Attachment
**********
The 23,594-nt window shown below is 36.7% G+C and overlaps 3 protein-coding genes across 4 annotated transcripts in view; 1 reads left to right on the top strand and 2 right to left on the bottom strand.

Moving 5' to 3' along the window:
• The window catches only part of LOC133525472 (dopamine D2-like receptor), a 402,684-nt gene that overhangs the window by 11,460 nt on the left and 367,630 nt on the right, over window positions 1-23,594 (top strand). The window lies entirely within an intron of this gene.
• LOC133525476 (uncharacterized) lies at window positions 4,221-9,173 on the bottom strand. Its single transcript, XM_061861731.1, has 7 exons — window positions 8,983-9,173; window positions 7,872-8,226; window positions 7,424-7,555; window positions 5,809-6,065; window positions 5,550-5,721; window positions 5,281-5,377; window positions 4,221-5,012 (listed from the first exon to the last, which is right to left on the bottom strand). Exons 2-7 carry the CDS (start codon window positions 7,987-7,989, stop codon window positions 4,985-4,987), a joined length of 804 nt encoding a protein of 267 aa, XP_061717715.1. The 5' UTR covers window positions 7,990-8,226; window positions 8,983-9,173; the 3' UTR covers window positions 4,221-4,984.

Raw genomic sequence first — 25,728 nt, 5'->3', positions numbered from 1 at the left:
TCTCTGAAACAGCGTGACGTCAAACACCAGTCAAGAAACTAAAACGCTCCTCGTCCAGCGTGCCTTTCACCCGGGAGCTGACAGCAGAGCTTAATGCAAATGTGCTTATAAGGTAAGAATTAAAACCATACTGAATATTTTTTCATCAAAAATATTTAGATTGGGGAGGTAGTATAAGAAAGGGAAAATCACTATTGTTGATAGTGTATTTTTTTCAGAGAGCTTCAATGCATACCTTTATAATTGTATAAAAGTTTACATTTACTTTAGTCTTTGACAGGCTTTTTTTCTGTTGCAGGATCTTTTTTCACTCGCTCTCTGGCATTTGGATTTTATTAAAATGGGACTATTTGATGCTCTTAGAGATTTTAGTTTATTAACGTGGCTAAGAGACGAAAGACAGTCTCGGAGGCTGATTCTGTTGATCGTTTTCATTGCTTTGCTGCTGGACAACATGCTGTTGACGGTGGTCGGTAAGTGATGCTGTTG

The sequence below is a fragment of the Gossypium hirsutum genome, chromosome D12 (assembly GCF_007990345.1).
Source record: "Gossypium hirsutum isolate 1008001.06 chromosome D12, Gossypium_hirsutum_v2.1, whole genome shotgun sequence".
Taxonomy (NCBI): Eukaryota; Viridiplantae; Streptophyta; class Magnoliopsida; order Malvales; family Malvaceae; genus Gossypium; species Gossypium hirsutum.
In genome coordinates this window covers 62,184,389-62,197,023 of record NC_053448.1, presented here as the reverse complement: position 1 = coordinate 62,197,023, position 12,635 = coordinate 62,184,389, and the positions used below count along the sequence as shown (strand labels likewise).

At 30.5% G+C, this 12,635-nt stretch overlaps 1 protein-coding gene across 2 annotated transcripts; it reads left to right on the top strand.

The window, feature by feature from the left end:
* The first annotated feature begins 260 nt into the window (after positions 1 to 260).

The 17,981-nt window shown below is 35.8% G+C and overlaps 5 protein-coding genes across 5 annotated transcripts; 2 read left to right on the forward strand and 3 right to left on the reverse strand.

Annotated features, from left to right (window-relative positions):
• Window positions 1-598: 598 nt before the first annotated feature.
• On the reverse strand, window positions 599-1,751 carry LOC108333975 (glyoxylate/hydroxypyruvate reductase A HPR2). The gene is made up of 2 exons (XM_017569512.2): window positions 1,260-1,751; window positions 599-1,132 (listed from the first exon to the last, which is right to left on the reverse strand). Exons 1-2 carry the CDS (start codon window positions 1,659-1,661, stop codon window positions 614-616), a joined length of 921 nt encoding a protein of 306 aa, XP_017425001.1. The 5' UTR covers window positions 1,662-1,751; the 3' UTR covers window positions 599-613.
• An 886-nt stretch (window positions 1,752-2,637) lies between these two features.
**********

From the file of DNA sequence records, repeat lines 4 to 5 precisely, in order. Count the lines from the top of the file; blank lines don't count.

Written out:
• LOC133525476 (uncharacterized) lies at window positions 4,221-9,173 on the bottom strand. Its single transcript, XM_061861731.1, has 7 exons — window positions 8,983-9,173; window positions 7,872-8,226; window positions 7,424-7,555; window positions 5,809-6,065; window positions 5,550-5,721; window positions 5,281-5,377; window positions 4,221-5,012 (listed from the first exon to the last, which is right to left on the bottom strand). Exons 2-7 carry the CDS (start codon window positions 7,987-7,989, stop codon window positions 4,985-4,987), a joined length of 804 nt encoding a protein of 267 aa, XP_061717715.1. The 5' UTR covers window positions 7,990-8,226; window positions 8,983-9,173; the 3' UTR covers window positions 4,221-4,984.

Raw genomic sequence first — 25,728 nt, 5'->3', positions numbered from 1 at the left: